In recent weeks we have seen an increased tempo in the press coverage of church abuse stories. As I wrote last week there have been some revelatory scenes at the Independent Inquiry on child sexual abuse. It appears now that even after the Nolan report, which was a response to earlier Catholic sex scandals and came out in 2001, some Roman Catholic bishops and religious orders in Britain have done very little to improve safeguarding within their Communion. It is as though many Catholic clergy are completely unaware of all the scandals that have occurred in America and Ireland. These well publicised stories have done much to diminish the Catholic Church and especially its leadership in these countries. Apart from suffering enormous reputational damage, the Catholic Church in the States has had to pay out hundreds of millions of dollars to survivors. This has virtually bankrupted some Catholic dioceses in that country. Equally, similar scandals in Ireland have seriously lessened the influence of the Catholic Church on Irish society. One by-product of this social change is that it is now very hard to persuade young Irish Catholic men to join the priesthood.
Up till this moment, one would have liked to think that the problems of the Church of England are nowhere near equivalent to those experienced by the Catholic Church in Ireland and America. What is being presented to us now, in great part thanks to Gilo, is a glimpse of the lack of readiness on the part of the C of E to face up to its own scandals. In other words, there is no sense that the Church is putting in place the necessary procedures to deal with any fresh allegations of past misdemeanours by its clergy. There has been some decisive action to deal with the criminal perpetrators of child abuse in the church, but this has been more at the instigation of the police and the courts. The impression given to us by Gilo is that the church’s part in the process of dealing with past felonies is to huddle together with lawyers and insurance company representatives and discuss the amount of money that should be paid to victims to avoid legal liability. There is no sense in the correspondence received (or not received!) by survivors that the church understands or grasps the enormous damage and devastation caused to these survivors. Financial settlements may be part of an answer. Far more needed is the offering of healing. This could involve acts of open penitence by leaders, a readiness to go the extra mile in admitting the failures of an institution that has allowed these things to happen. As I said in a published letter to the Church Times two weeks ago, there needs to be a fresh understanding how every example of sexual abuse is made possible by a church culture that for too long has tolerated bullying and power abuse. Also, a conservative theology that makes leaders or a book ‘infallible’ is also one that tolerates destructive power games. These can do so much damage.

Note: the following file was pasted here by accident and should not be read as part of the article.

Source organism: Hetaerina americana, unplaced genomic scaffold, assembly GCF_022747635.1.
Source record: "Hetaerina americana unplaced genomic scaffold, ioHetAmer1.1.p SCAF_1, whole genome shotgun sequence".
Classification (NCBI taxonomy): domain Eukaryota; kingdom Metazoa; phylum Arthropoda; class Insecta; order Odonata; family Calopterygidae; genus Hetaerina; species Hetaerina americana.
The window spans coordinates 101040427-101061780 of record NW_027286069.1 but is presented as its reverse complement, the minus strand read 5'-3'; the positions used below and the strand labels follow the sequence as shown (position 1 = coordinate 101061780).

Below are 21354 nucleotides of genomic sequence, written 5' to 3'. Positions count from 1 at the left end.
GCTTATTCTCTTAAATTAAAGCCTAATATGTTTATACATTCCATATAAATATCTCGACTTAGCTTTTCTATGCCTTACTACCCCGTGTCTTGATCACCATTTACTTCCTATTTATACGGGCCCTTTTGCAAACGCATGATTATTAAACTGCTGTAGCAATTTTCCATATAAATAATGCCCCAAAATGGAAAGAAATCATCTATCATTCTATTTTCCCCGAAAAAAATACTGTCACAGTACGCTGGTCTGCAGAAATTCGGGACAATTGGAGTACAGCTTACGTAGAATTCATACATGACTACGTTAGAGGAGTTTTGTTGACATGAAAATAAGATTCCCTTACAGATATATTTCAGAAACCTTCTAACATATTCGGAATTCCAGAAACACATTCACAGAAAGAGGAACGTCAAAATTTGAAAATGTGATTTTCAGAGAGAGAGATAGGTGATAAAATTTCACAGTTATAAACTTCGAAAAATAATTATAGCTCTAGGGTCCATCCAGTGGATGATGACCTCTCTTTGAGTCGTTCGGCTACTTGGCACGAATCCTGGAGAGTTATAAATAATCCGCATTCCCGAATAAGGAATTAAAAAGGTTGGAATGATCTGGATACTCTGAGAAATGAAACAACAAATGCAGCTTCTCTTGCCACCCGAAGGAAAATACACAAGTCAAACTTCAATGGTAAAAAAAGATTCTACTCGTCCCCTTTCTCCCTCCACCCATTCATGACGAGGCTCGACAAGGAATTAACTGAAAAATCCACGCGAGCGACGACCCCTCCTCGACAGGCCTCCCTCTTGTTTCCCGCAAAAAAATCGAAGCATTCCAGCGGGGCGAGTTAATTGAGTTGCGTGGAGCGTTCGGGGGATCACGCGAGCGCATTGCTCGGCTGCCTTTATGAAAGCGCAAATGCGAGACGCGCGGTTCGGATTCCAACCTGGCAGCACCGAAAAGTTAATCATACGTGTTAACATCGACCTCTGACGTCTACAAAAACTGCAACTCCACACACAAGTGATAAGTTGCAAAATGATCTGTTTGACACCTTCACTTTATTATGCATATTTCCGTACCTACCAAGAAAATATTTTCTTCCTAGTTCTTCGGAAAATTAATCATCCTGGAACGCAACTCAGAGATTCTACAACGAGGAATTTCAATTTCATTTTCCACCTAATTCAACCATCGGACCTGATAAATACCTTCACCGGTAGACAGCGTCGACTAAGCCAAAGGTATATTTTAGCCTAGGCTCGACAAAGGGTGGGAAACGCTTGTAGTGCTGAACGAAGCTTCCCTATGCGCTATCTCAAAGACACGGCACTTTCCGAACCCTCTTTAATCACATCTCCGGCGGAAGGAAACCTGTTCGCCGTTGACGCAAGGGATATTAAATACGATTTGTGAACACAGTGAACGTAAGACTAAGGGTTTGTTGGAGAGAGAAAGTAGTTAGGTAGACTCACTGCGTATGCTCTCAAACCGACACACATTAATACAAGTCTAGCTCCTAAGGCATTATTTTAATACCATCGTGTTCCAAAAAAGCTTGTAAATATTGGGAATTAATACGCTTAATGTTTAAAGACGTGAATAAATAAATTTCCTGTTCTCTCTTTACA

The energy of Gilo over the past few weeks, as articulated in his open correspondence with Archbishop Welby, has brought up several important issues. Some of these he shared with our blog several months ago. Gilo has identified, over and over again, the way that safeguarding in the Church of England has been unhelpfully confused with the concerns of lawyers and insurance companies. In other words when a claim of abuse is made, the first response of the Church is to go into a defensive mode. They seem then to have no concern for the welfare of the survivor; they rather worry about a potential financial liability. When a survivor is met by this kind of legally defensive response, they may find themselves totally discouraged. Many of the survivors may be among the least powerful members of our society. They may also be carrying the burden of emotional damage from their abuse. They will simply not have the stamina to endure this kind of adversarial confrontation. Neither should they. Their memories, their account of events may be challenged and disbelieved. Gilo through his articulacy and stamina has rightly challenged the church to see how inappropriate this kind of adversarial approach is to a group of hurting vulnerable people. His vigorous challenge to the Church authorities to improve the process of helping and supporting survivors has been supported by a powerful group of 20 church people and theologians who are concerned with these issues. Each of them in different ways calls on the Archbishop and General Synod to put in place a new system for dealing with the victims of sexual abuse which is open and built on care and respect. All of them agree that the task of dealing with cases of past sexual abuse must be backed up with mandatory reporting to the police. The days of dealing with erring clergy can no longer be left to ‘in-house’ methods of discipline. Mandatory reporting will help create a new climate and culture of integrity and transparency.
Last week I published an extract from a legal opinion about compensation and apologies. I am still hoping that this sentence will be relayed to the church leaders who appear to believe that defensive denial is preferable to pastoral care and support. I am hoping that once this piece of legislation is recognised as being of relevance to the whole practice of safeguarding in the church, that it may help to create a new spirit of openness, love and care.
Two survivors known to me personally have recently made formal complaints of sexual abuse against church leaders. It will be interesting to see whether their complaints receive a better hearing because of Gilo’s efforts. I certainly hope so. I finish with some of Gilo’s words. ‘There doesn’t seem any ownership of the crisis … these need the clear call of leadership required to shift the church into structural and cultural change and towards authentic justice.’ Amen to that.